Will Christy Clark kill BC's climate-change policies?
Reports by the Globe and Mail and the Vancouver Sun indicate that Premier Christy Clark’s cabinet is urging her to abandon B.C.’s climate leadership, an issue which brought her to victory in the race to become premier.
Finance Minister Kevin Falcon, defeated on his reactionary position on climate change, appears determined to serve the interests of his high-emission industry supporters at the cost of the voters of B.C., who seek a climate-stable world that can offer opportunity and prosperity to their children. Education Minister George Abbott lost the leadership race when he ditched his environmental leadership by advocating an expensive referendum on the carbon tax, which is popular with voters but not high emitting industries. Energy and Mines Minister Rich Coleman has a link to the Canadian Association of Petroleum Producers, an industry advocacy group, on his ministry’s web page.
It appears that Big Oil has friends in cabinet.
Because all carbon-tax revenues by law must be returned to the citizens of B.C., voters experience no financial disadvantage. High-emitting industries do, in the short term. In the long term, the carbon tax encourages them to make capital changes that will serve their ability to compete in the burgeoning low-carbon world economy and keep them in business when governments take action to preserve the health and safety of their citizens through climate action, which they inevitably will. Informal reports indicate that the industry acknowledges this and includes a $40/tonne price on carbon in their forecasts -- far less than B.C.'s carbon tax price of $20/tonne or the legislated rise to $30/tonne in 2012.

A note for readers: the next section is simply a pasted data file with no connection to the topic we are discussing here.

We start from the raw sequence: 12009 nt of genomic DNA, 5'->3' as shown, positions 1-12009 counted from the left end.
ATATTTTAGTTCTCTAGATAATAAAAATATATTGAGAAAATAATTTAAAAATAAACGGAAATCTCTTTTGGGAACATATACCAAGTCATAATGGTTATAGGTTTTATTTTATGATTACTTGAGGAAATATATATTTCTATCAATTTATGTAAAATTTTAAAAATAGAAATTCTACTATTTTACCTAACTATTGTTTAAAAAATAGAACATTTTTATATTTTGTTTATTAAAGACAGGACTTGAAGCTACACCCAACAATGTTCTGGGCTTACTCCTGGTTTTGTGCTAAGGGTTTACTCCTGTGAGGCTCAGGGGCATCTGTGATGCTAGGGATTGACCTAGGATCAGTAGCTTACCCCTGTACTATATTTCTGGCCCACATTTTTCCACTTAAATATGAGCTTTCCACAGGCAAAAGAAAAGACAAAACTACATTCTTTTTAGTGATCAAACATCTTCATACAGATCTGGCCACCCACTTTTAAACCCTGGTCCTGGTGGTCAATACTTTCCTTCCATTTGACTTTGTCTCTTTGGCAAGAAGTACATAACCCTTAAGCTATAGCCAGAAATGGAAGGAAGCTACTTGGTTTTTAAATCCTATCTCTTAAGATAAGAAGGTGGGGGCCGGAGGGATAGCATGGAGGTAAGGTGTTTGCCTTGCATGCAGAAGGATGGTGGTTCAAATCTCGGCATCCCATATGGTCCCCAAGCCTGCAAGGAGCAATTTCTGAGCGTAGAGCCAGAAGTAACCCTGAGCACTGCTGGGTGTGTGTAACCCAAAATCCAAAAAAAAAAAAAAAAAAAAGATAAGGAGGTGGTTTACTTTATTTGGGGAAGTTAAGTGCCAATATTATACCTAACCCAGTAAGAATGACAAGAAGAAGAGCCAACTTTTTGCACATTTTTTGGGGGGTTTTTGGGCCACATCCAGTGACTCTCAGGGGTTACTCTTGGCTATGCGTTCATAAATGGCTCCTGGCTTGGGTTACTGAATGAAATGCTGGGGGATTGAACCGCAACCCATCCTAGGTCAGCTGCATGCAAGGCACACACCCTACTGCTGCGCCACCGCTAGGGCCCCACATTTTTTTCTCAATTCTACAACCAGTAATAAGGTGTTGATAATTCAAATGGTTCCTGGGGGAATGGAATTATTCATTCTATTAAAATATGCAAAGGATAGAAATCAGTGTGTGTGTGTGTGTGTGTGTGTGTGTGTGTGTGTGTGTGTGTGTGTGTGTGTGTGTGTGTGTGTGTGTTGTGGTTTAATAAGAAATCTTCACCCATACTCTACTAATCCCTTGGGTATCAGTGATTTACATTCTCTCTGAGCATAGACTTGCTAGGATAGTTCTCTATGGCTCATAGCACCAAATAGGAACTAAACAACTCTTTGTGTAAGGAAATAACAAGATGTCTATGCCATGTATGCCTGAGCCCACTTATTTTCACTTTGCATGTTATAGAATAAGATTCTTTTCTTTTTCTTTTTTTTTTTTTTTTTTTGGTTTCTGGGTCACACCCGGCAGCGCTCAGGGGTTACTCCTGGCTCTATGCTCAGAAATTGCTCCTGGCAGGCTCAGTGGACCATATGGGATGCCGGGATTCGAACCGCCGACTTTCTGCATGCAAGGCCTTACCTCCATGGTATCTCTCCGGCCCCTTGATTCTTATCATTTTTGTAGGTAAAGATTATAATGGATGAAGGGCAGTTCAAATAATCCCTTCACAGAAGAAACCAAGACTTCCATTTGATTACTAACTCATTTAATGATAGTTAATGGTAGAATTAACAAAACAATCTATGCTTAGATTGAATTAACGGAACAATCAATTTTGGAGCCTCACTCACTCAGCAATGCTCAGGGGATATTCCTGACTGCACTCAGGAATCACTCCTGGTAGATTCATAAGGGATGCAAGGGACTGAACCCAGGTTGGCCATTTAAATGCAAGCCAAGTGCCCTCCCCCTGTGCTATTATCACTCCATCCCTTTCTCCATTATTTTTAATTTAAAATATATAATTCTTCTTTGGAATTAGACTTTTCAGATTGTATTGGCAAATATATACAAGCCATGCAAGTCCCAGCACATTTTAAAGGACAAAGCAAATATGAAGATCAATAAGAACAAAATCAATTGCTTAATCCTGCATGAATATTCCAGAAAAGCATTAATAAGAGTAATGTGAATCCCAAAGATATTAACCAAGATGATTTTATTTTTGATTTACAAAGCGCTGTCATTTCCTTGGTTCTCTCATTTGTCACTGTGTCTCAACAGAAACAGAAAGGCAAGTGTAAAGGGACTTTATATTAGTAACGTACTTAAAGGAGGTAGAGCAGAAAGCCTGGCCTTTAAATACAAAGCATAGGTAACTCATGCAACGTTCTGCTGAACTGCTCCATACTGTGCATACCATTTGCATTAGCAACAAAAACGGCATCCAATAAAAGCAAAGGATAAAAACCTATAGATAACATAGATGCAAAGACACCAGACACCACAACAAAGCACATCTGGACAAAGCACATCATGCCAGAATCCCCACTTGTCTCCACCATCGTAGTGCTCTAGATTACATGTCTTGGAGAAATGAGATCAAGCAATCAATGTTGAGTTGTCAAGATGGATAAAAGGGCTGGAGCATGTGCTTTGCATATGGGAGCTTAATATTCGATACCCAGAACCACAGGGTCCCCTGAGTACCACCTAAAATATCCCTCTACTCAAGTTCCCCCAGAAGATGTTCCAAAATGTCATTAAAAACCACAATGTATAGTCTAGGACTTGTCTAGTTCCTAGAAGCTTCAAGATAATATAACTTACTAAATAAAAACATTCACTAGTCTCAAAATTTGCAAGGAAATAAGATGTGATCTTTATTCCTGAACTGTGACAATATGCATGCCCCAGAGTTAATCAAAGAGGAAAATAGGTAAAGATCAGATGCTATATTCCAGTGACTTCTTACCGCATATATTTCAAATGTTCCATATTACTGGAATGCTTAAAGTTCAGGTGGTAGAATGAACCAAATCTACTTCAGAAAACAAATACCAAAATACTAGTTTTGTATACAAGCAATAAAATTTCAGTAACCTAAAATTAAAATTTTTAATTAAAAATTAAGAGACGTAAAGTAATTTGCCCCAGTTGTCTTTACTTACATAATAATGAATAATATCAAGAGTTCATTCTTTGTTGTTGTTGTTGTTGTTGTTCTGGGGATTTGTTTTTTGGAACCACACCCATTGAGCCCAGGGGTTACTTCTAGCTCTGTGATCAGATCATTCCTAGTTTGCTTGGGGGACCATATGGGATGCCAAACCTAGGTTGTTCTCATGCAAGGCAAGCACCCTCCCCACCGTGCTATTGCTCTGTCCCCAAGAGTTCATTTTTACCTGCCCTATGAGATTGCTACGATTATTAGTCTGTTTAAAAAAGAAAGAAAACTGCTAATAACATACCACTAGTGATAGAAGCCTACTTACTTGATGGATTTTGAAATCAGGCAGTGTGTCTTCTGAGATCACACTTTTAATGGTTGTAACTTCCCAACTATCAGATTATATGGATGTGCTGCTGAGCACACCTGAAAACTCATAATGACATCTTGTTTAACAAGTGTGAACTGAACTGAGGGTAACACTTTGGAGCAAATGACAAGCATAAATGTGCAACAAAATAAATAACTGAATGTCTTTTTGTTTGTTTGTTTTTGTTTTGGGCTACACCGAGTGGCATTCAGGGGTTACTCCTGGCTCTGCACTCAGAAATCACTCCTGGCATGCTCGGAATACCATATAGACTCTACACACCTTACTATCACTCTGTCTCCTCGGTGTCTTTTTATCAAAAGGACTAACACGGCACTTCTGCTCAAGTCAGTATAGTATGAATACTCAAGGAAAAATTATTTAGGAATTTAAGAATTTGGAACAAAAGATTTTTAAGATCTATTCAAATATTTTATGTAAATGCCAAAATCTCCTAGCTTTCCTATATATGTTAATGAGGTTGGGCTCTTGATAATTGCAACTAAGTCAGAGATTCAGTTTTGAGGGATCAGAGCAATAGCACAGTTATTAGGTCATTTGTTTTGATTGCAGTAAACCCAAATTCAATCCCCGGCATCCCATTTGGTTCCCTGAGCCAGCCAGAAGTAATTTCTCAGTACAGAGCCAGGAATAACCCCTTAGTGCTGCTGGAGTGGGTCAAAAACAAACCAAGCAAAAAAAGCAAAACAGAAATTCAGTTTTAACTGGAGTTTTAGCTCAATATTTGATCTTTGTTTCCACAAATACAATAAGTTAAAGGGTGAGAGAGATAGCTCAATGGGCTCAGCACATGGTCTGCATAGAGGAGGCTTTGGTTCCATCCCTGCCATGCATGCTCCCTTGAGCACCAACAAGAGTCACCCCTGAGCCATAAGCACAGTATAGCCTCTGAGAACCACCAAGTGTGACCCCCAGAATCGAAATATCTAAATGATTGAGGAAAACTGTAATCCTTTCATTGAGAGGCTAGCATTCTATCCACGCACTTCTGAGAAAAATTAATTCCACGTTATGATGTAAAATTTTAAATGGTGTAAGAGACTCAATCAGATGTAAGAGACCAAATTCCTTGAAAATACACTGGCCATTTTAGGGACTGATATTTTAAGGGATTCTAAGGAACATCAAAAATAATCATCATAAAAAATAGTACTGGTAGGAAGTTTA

Powerful high-emitting industries in BC include: cement manufacturers (the largest cement plant in the Pacific Northwest is located in Delta); natural gas (long considered a clean transition fossil fuel, a recent study found that fugitive emissions of methane from fracking make natural gas from shale as damaging as coal); coal (B.C. exports more carbon in this form than all of its citizens emit); and oil (B.C.’s largest source of GHGs).
Perhaps more important to B.C.’s future economy, the carbon tax helps make clean energy an economically viable alternative. Clean energy contributed $15.3 billion to B.C.’s GDP (10.2 per cent of the total) and 166,000 jobs (7.2 per cent of the total) in 2008.
Equally important to B.C.’s long term prosperity is its membership in the Western Climate Initiative. Partnering with Ontario, Quebec and California (the world’s eighth largest economy) gives B.C. the opportunity to help set the rules in cap and trade in a manner that reflects B.C.’s interests. Acting early in North America will give B.C.’s economy a long-term competitive advantage because our industries won’t invest in soon-to-be obsolete facilities. Further, B.C.’s participation encourages other jurisdictions to participate, which increases our economic opportunities. The low-carbon economy is coming. If we are prepared, we will prosper.
Our premier’s cabinet is deeply divided between business-as-usual ministers who focus on industry’s next quarterly profits and, hopefully, ministers who will carry out the voters’ will and keep B.C. prosperous for the long term. B.C. politics is littered with the dashed careers of politicians left and right who tried to kill former premier Gordon Campbell’s popular climate-change policies. Will Premier Clark be the next one? Or will she serve the public interest and ensure that the carbon tax and the Western Climate Initiative keep B.C. on track toward a prosperous low-carbon future? Climate voters need to follow through to be sure that the “green Liberal” vote wasn’t a throwaway. You can email the premier at email@example.com.